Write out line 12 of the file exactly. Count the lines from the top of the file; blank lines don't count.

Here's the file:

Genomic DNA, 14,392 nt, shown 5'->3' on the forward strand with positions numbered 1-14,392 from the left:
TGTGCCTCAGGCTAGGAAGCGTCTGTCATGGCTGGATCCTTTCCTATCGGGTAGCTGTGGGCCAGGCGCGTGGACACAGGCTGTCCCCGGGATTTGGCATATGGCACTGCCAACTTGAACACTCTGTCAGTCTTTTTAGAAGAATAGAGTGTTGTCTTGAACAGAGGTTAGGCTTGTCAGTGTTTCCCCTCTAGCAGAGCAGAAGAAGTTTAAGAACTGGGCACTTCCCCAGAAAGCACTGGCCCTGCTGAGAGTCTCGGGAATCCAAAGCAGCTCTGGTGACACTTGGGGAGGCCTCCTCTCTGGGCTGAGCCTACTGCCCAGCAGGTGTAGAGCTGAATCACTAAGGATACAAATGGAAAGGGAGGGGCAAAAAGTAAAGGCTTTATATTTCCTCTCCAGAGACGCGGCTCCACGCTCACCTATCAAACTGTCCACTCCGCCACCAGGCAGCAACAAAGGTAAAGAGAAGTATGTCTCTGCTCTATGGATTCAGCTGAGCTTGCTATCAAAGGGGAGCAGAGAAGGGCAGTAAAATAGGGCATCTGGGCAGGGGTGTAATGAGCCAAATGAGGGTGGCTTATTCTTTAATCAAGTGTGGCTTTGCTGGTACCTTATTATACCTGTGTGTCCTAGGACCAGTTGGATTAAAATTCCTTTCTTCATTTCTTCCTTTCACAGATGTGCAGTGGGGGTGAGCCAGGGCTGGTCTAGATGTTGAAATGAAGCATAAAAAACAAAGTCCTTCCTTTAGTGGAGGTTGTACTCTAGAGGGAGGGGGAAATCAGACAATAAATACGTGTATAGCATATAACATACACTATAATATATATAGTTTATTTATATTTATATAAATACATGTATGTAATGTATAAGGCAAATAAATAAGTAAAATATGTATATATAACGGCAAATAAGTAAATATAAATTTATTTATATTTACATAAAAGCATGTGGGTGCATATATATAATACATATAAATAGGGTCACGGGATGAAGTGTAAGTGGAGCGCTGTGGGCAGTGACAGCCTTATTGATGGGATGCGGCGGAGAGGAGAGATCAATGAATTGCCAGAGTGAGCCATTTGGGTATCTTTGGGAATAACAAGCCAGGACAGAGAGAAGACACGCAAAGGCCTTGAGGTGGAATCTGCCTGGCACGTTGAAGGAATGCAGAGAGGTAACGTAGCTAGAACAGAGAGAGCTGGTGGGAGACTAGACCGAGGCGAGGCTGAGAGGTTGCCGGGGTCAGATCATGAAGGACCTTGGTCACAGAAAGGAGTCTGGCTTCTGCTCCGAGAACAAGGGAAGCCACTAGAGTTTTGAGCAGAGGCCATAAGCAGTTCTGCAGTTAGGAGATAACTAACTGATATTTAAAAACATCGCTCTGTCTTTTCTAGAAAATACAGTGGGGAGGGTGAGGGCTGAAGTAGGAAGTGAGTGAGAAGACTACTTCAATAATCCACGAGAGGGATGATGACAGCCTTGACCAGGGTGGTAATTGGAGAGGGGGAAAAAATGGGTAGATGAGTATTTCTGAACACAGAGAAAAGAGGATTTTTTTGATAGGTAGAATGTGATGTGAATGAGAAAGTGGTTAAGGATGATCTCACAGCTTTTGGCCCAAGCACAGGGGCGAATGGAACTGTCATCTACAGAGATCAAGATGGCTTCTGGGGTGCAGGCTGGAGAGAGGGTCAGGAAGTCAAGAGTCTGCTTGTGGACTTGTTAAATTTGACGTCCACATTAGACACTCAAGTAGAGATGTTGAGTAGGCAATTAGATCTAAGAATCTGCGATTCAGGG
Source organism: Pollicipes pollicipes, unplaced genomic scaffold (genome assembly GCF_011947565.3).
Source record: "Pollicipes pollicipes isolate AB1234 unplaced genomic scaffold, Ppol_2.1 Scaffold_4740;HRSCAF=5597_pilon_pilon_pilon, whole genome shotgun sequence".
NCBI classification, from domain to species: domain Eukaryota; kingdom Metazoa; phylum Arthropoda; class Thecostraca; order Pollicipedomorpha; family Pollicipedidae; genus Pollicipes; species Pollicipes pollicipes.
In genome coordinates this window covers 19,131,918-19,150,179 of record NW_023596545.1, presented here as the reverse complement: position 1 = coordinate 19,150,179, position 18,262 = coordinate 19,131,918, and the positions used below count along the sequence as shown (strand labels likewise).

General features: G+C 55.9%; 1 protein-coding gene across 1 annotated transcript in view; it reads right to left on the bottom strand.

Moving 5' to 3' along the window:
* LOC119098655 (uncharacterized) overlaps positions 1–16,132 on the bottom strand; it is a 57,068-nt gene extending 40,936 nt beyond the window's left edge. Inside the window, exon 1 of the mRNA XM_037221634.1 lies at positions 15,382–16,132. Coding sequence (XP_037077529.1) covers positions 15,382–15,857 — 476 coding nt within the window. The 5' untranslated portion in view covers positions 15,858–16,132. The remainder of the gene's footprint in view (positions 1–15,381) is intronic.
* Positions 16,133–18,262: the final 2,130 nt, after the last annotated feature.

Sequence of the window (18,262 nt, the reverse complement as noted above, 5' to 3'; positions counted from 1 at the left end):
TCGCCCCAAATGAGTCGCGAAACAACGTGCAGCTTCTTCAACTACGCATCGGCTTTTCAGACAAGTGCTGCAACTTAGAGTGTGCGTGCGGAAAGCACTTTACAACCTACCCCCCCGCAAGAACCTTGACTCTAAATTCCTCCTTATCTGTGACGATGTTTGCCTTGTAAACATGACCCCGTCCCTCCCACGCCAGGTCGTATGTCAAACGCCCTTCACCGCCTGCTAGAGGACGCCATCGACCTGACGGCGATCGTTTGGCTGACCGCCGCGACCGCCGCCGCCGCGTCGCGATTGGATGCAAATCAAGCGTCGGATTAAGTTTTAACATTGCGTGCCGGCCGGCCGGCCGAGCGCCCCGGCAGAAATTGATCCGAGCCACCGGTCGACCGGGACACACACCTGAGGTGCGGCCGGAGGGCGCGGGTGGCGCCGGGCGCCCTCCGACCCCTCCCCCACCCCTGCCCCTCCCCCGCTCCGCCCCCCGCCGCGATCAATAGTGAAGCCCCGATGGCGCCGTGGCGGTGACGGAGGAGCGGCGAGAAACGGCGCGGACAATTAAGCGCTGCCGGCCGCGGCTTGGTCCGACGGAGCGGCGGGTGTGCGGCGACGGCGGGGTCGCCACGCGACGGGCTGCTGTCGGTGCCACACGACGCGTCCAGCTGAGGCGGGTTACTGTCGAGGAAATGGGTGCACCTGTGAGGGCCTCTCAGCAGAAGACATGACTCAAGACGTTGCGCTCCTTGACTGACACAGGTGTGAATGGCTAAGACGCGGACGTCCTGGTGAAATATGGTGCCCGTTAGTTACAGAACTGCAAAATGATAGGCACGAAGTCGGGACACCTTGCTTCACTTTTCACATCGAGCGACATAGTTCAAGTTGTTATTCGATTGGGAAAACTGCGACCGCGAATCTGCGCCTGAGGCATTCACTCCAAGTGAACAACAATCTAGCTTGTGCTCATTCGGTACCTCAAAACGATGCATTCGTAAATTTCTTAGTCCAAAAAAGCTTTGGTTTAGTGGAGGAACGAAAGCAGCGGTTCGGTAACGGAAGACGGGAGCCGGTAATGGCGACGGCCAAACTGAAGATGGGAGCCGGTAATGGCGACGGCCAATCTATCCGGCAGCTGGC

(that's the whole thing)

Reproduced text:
TCGCCCCAAATGAGTCGCGAAACAACGTGCAGCTTCTTCAACTACGCATCGGCTTTTCAGACAAGTGCTGCAACTTAGAGTGTGCGTGCGGAAAGCACTTTACAACCTACCCCCCCGCAAGAACCTTGACTCTAAATTCCTCCTTATCTGTGACGATGTTTGCCTTGTAAACATGACCCCGTCCCTCCCACGCCAGGTCGTATGTCAAACGCCCTTCACCGCCTGCTAGAGGACGCCATCGACCTGACGGCGATCGTTTGGCTGACCGCCGCGACCGCCGCCGCCGCGTCGCGATTGGATGCAAATCAAGCGTCGGATTAAGTTTTAACATTGCGTGCCGGCCGGCCGGCCGAGCGCCCCGGCAGAAATTGATCCGAGCCACCGGTCGACCGGGACACACACCTGAGGTGCGGCCGGAGGGCGCGGGTGGCGCCGGGCGCCCTCCGACCCCTCCCCCACCCCTGCCCCTCCCCCGCTCCGCCCCCCGCCGCGATCAATAGTGAAGCCCCGATGGCGCCGTGGCGGTGACGGAGGAGCGGCGAGAAACGGCGCGGACAATTAAGCGCTGCCGGCCGCGGCTTGGTCCGACGGAGCGGCGGGTGTGCGGCGACGGCGGGGTCGCCACGCGACGGGCTGCTGTCGGTGCCACACGACGCGTCCAGCTGAGGCGGGTTACTGTCGAGGAAATGGGTGCACCTGTGAGGGCCTCTCAGCAGAAGACATGACTCAAGACGTTGCGCTCCTTGACTGACACAGGTGTGAATGGCTAAGACGCGGACGTCCTGGTGAAATATGGTGCCCGTTAGTTACAGAACTGCAAAATGATAGGCACGAAGTCGGGACACCTTGCTTCACTTTTCACATCGAGCGACATAGTTCAAGTTGTTATTCGATTGGGAAAACTGCGACCGCGAATCTGCGCCTGAGGCATTCACTCCAAGTGAACAACAATCTAGCTTGTGCTCATTCGGTACCTCAAAACGATGCATTCGTAAATTTCTTAGTCCAAAAAAGCTTTGGTTTAGTGGAGGAACGAAAGCAGCGGTTCGGTAACGGAAGACGGGAGCCGGTAATGGCGACGGCCAAACTGAAGATGGGAGCCGGTAATGGCGACGGCCAATCTATCCGGCAGCTGGC